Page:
Four out of five law enforcement officers say they use social media to gather information for their investigations and at least half check sites weekly in connection to open cases. Some are even using fake social media sites to gather information and cultivate “social media snitches.”
Social media usage has jumped 10-fold in the last decade and more and more what is being posted online is showing up in court in the prosecution of criminal cases. Almost two-thirds of American adults use social networking sites, according to the Pew Research Center. When the Washington D.C.-based think tank started conducting research on the topic in 2005, the number of American adults using social networking sites was just 7 percent.
Schools in one Florida county adopted a program in 2015 to monitor social media through the use of a software program. In the first year, it lead to a dozen law enforcement investigations. Two years ago a Wisconsin police department began using the same software to monitor social media.
With so many people on social media sites and police using it to find suspects, why would anyone who committed a crime post incriminating evidence to their Facebook, Snapchat or other accounts? Forensic psychologists think they have the answer: attention.
"The need for approval (from peers) is overriding any type of long-term planning," said Pamela Rutledge, the director of the Media Psychology Research Center.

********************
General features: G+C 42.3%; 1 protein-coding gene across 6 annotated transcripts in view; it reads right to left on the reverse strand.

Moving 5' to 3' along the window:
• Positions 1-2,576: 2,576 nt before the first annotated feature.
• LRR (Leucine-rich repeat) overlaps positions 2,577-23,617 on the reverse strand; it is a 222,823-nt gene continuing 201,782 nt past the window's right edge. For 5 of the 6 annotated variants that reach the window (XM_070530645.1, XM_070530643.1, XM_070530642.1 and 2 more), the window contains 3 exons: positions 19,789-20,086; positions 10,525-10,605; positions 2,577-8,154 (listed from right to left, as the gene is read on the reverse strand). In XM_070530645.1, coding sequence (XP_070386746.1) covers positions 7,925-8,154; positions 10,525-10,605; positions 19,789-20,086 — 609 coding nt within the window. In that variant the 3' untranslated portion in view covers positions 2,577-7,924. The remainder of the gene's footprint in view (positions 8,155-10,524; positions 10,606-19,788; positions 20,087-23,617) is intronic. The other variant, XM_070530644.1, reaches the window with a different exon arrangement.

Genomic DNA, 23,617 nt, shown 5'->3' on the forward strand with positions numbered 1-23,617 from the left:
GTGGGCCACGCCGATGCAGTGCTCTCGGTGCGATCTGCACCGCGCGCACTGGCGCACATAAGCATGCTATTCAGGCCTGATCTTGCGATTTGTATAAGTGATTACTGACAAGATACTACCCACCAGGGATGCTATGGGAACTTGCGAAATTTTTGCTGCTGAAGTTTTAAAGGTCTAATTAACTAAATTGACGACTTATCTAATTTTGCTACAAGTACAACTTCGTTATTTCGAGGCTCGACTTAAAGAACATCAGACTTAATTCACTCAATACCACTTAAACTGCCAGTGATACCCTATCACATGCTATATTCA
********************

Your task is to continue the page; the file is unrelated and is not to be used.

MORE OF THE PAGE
"The allure of fame, and the excitement of the attention, it's almost like it's intoxicating," said N.G. Berrill, an executive director of the New York Center for Neuropsychology and Forensic Behavioral Science.
Because the need to “show off” on social media, particularly among young people, can encourage copycats, new proposed guidelines in the United Kingdom will allow judges and magistrates to consider the malicious use of social media sites as aggravating factors when meting out sentences.
In July, a 30-year-old Milwaukee man was charged in a hit-and-run after he posted a news article about the incident to his public Facebook page. In the article, the man was described as having “mouth piercings” and “foaming at the mouth.” Also in July, a Massachusetts man and woman were found guilty of sexually assaulting a 16-year-old girl. The couple posted images of the attack on Snapchat. In late May, a Texas man was arrested, suspected of the murder of his girlfriend, after posting photos to her Facebook page of himself covered in blood and of her bloodied corpse. Late last year, jurors in Florida found a man guilty of second-degree murder in the shooting death of his wife. He was dubbed the “Facebook Killer” because he posted a photo of his wife's body on the social media site.
Bragging about crimes is nothing new. It is part of the thrill for some serial killers dating back to Jack the Ripper in the late 1800s who taunted police with letters detailing his murders. The difference today, however, is the immediacy and expansiveness of social media posts.
No matter the circumstance, anything post on social media remains forever and can potentially be used as evidence. If you have been arrested and face criminal charges, call the Seattle law office of Steve Karimi at (206) 621-8777 or contact him online.